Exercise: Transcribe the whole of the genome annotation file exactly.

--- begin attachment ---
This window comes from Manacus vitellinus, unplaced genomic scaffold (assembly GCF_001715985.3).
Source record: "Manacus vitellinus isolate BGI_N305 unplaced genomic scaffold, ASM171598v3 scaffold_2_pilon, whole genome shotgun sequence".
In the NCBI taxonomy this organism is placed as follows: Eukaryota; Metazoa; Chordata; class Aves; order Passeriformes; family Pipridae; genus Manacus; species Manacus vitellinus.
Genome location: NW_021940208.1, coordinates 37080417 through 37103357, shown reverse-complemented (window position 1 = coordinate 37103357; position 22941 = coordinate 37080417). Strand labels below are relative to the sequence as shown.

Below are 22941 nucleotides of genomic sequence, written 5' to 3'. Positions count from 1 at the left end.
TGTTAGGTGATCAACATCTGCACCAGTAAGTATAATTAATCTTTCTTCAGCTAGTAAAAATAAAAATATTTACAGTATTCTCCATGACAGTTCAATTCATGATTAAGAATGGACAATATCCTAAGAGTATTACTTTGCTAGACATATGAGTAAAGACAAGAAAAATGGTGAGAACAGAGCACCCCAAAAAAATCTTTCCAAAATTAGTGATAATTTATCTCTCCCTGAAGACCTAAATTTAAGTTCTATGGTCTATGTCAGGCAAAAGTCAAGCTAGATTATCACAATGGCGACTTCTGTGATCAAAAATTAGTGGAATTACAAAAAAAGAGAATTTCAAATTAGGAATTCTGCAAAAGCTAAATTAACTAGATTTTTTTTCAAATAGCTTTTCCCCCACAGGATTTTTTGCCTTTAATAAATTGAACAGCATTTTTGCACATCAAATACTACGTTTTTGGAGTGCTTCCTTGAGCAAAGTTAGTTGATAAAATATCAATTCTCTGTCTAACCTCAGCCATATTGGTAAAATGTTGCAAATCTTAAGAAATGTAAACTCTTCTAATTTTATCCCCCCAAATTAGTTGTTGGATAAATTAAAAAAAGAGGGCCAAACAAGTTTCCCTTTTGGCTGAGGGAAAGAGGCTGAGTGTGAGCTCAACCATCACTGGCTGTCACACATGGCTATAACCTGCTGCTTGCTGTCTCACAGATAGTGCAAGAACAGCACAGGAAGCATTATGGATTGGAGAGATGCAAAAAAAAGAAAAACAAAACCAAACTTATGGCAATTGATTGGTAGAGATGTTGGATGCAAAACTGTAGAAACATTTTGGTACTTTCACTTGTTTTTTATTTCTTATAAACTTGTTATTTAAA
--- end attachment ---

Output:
This window comes from Manacus vitellinus, unplaced genomic scaffold (assembly GCF_001715985.3).
Source record: "Manacus vitellinus isolate BGI_N305 unplaced genomic scaffold, ASM171598v3 scaffold_2_pilon, whole genome shotgun sequence".
In the NCBI taxonomy this organism is placed as follows: Eukaryota; Metazoa; Chordata; class Aves; order Passeriformes; family Pipridae; genus Manacus; species Manacus vitellinus.
Genome location: NW_021940208.1, coordinates 37080417 through 37103357, shown reverse-complemented (window position 1 = coordinate 37103357; position 22941 = coordinate 37080417). Strand labels below are relative to the sequence as shown.

Below are 22941 nucleotides of genomic sequence, written 5' to 3'. Positions count from 1 at the left end.
TGTTAGGTGATCAACATCTGCACCAGTAAGTATAATTAATCTTTCTTCAGCTAGTAAAAATAAAAATATTTACAGTATTCTCCATGACAGTTCAATTCATGATTAAGAATGGACAATATCCTAAGAGTATTACTTTGCTAGACATATGAGTAAAGACAAGAAAAATGGTGAGAACAGAGCACCCCAAAAAAATCTTTCCAAAATTAGTGATAATTTATCTCTCCCTGAAGACCTAAATTTAAGTTCTATGGTCTATGTCAGGCAAAAGTCAAGCTAGATTATCACAATGGCGACTTCTGTGATCAAAAATTAGTGGAATTACAAAAAAAGAGAATTTCAAATTAGGAATTCTGCAAAAGCTAAATTAACTAGATTTTTTTTCAAATAGCTTTTCCCCCACAGGATTTTTTGCCTTTAATAAATTGAACAGCATTTTTGCACATCAAATACTACGTTTTTGGAGTGCTTCCTTGAGCAAAGTTAGTTGATAAAATATCAATTCTCTGTCTAACCTCAGCCATATTGGTAAAATGTTGCAAATCTTAAGAAATGTAAACTCTTCTAATTTTATCCCCCCAAATTAGTTGTTGGATAAATTAAAAAAAGAGGGCCAAACAAGTTTCCCTTTTGGCTGAGGGAAAGAGGCTGAGTGTGAGCTCAACCATCACTGGCTGTCACACATGGCTATAACCTGCTGCTTGCTGTCTCACAGATAGTGCAAGAACAGCACAGGAAGCATTATGGATTGGAGAGATGCAAAAAAAAGAAAAACAAAACCAAACTTATGGCAATTGATTGGTAGAGATGTTGGATGCAAAACTGTAGAAACATTTTGGTACTTTCACTTGTTTTTTATTTCTTATAAACTTGTTATTTAAA